Rev. Carol A. Prochaska (ret.)

October 6, 2013

Title: Faith Is A Verb!

 

           Scripture: Habakkuk 2:1-4; Luke 17: 5-10

We may have heard it or we may have said something like: "She has a strong faith!" "He has a lot of faith!" Tucked inside these statements is a wistful admiration, perhaps some envy, and even some sadness because it seems to us that our faith is less. It seems to us that our faith is in some way inadequate. Thanks be to Luke who records for us the first disciples asking Jesus to increase their faith! Were they comparing their faith? Were they measuring their seemingly limited faith against a perceived ideal? Were they afraid of failing as disciples?

The word "faith" literally means "to trust". When we check the word "faith" in bible dictionaries or lexicons we find the word "trust". The same is true for "believe".

"Faith" comes from a root word meaning "to persuade" "to convince". When we set out to persuade someone we are asking them to trust us — to believe our words. We disciples trust God's vision for God's people. We trust Jesus' words to bring that vision about. Our trust — our faith — causes us to choose certain actions. Sometimes we do this, not because we see how it will work, but we because we have faith. Because we trust, we go ahead and try it out! No wonder we have the expression: "leap of faith"! So our trusting takes us into action. In the parable the slave does what is in his job description. As disciples our job description, in its most basic form, is loving self, neighbor and God. How we put that into action varies with who we are and the circumstances in which we find ourselves.

I share with you now a story from a September TV news broadcast:

Seventy-eight-year-old Tona Herndon lives in Bethany, Oklahoma. Her husband of 60 years died this past summer. One day she was leaving the cemetery. Eyes clouded with tears — she never saw it coming — it being a mugger who got away with her purse and seven hundred dollars.
However it was not long before the police caught the thief. The story of his capture along with his mug shot was shown on TV. It took only seconds for fifteen year-old, Christian, to recognize the mug shot: it was his dad (the dad he seldom sees). Divorced from Christian's mother when he was two his dad has been mostly absent from his life (caused partly because his dad has been in and out of jail). However just recently Christian received from his dad $250 for a band trip Christian so wanted to go on. As he listened to the details of his dad's latest crime, this 15 year-old kid made a decision. He asked to meet Tona in a church parking lot. Christian explained this way: "I just had to tell her I was sorry about what happened. It needed to be done. She needed an apology from somebody. If I didn't apologize, who would?"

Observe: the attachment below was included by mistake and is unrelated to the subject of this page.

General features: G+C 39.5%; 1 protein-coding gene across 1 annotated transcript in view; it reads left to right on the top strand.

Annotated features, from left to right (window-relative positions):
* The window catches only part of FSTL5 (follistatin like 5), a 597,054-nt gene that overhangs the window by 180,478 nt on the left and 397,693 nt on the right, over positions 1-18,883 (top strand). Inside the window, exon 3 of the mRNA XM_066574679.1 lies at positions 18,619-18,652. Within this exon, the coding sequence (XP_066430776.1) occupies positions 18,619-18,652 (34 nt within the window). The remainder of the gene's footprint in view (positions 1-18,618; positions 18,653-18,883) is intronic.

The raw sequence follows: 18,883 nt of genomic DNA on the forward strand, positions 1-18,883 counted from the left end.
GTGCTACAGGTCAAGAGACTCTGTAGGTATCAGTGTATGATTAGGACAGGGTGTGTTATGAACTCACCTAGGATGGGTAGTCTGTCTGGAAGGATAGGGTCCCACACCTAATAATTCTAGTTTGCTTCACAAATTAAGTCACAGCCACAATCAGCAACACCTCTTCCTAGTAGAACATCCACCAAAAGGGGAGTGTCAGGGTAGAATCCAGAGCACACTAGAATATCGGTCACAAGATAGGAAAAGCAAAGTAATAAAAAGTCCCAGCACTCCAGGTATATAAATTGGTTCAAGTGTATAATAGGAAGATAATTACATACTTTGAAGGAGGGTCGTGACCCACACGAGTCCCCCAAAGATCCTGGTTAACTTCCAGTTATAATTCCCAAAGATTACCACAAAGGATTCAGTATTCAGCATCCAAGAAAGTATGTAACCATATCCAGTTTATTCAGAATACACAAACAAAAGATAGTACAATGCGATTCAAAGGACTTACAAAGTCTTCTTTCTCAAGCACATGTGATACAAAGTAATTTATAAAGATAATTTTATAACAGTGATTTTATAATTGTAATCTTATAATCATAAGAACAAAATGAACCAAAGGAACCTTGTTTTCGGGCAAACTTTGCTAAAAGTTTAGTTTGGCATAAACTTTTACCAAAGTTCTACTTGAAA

Along with the apology he gave Tona the $250 for his band trip, saying to her, "I'm not sure if it was yours or however my dad got it, but I'd feel bad if I didn't give to you."
Tona was deeply touched. "I accepted the money back", she said, "It was mine to do with what I wanted." She chose to give it all back to Christian, telling him, "I want you to take your band trip."
She told reporters: "It was a joy to do that. I feel more like my life has a purpose."
Christian told reporters: "You're not who your parents are. Even if they do raise you, you can become whatever you want to be."
"It needed to be done." said the 15 year-old.

Perhaps this is similar to what Jesus was getting at in the parable of the slave. The slave did his outside work: "It needed to be done." It was his job. Then he came in to prepare supper: "It needed to be done." It was his job.

Jesus says to us this morning: "So you also, when you have done all that you were ordered to do, say, We are worthless slaves; we have done only what we ought to have done." Again we don't take this saying literally but we do sit up and take notice of the truth within the saying! When we commit to the Jesus' Way, we disciples are committing to trust and to obey Jesus' words, as best we can.

We have been entrusted with God's vision for the well-being of all people and the inclusion of all people. We may be ridiculed. We may not have everyone's support. We may doubt that it can actually happen— But! We do what we can because: God has said so. Jesus lived it. And, it needs to be done!